OXFORD — As temperatures begin to increase around the state, the N.C. Forest Service is cautioning residents to be smart with controlled burns so that potential wildfires are prevented.
Rob Montague, the fire ranger in Granville County, has already seen numerous fires break out around the region but said those kinds of incidents can be avoided if landowners are mindful when it comes to the surrounding environment.
“Spring is our busiest fire season across North Carolina,” Montague said. “The N.C. Forest Service, along with fire departments in Vance and Granville County have responded to over 35 fires since the first of March. Those ranged from something very small to about a couple of acres.”
Montague added that about half of the fires that occur in the state each year are caused by debris burning by people who are not properly prepared to manage the fires and prevent them from escaping to other areas.
While burning debris is a major cause of wildfires, Montague said that anything can ignite grass or nearby foliage under the right conditions. He cited fires along Interstate 85 earlier this month as a prime example, with evidence collected suggesting their cause was a car’s exhaust system failing.
Although Vance and Granville County have already received a decent amount of rainfall through the first three months of 2021, Montague pointed out that dead grass during the winter can be highly flammable and has played a role in some of the fires over the last few weeks.
“We’ve had a few dry days, which is odd given how wet our season has been,” Montague said. “All that grass along the roadside was dead, which contributed to the fire spreading. Thankfully the temperatures have gotten warmer the past few days and the grass is starting to green up now.”
Montague is encouraging people to visit the state Forest Service website for a plethora of tips on responsible burning, which include using leaves and grass for compost or mulch, consulting local fire officials on safe ways to dispose of debris and closely monitoring potential weather changes.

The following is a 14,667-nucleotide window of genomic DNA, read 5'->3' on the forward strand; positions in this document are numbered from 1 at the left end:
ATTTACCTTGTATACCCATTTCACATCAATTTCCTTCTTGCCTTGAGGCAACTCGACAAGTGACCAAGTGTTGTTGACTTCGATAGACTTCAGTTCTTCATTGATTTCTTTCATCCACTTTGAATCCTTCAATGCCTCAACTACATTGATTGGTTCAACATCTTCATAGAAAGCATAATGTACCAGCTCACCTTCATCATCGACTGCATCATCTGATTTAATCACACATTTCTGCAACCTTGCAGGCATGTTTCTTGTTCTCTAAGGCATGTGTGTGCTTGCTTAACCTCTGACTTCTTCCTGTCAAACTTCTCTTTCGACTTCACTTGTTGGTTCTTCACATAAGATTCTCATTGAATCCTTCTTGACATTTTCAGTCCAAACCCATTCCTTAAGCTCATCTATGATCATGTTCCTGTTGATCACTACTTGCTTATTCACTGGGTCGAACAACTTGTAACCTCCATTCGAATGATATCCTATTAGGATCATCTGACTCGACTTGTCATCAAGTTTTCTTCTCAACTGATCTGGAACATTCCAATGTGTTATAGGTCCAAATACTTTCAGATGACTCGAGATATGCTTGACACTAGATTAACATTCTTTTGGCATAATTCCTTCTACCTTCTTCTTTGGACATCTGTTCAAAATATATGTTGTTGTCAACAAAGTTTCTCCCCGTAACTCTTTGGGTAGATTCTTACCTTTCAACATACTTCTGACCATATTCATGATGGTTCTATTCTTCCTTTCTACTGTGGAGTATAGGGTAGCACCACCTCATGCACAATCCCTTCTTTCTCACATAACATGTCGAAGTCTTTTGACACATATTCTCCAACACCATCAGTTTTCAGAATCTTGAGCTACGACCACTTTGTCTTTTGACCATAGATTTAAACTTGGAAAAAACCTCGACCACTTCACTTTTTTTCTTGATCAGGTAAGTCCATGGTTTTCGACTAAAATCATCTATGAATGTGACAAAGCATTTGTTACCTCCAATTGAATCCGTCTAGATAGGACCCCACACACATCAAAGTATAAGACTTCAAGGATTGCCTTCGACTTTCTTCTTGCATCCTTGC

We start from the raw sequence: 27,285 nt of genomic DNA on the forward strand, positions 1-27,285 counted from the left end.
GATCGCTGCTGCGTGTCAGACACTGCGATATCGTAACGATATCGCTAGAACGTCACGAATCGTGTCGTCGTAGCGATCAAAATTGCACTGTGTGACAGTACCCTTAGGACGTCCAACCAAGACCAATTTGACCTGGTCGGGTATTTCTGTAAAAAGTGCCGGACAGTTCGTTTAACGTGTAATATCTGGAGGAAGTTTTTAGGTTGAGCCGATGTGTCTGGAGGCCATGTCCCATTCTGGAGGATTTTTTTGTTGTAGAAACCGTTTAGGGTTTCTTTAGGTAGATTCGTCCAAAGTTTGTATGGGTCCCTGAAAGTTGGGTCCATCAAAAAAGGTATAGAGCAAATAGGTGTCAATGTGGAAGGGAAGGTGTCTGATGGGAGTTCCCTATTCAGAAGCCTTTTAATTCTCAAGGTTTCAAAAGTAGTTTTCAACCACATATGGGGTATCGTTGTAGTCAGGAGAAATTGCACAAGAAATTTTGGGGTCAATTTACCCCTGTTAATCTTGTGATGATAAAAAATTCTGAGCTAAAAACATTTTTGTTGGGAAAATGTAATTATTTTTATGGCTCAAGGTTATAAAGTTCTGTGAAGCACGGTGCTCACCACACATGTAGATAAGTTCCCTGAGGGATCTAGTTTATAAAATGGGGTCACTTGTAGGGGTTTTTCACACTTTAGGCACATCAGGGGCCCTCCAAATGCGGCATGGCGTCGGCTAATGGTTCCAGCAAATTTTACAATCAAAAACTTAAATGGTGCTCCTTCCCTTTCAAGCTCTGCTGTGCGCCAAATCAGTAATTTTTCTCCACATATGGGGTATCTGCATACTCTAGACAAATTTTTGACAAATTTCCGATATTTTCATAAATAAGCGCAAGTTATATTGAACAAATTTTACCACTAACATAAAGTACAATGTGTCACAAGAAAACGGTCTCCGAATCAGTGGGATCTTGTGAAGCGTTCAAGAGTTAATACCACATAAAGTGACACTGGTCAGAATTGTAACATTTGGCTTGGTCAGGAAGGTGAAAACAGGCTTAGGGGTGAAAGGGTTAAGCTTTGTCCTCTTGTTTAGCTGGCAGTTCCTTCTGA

Given the danger of any type of fire, Montague said that no one should participate in any form of controlled burning unless they have a proper permit, are familiar with local burning laws and are ready to put the fire out at a moment’s notice.
“You need to have proper planning,” Montague said. “That goes into deciding what you are burning and where you are going to burn it. You have to stay with the fire while it’s burning and you need to prepare around the area that you will burn, which means you need to have a good bare soil line that is dependent on how big your pile is.”
Montague said that a water hose is an ideal tool to suppress a controlled burn but he also recommended a bucket of water, a leaf blower and hand tools like shovels to dump dirt onto the pile so the fire does not spread beyond its intended boundaries.
The Forest Service and other organizations often use controlled burns to benefit local wildlife, but Montague urges people to remain conscious of the risks involved.
“We want to see people be as safe as they can,” Montague said. “Unfortunately people get hurt during burns. We had one individual that sustained second-degree burns when their debris pile escaped and they tried to put it out earlier this month. The main thing is to keep people safe and protect property.”
Additional information on fire safety and how to receive a burn permit can be found at www.ncforestservice.gov.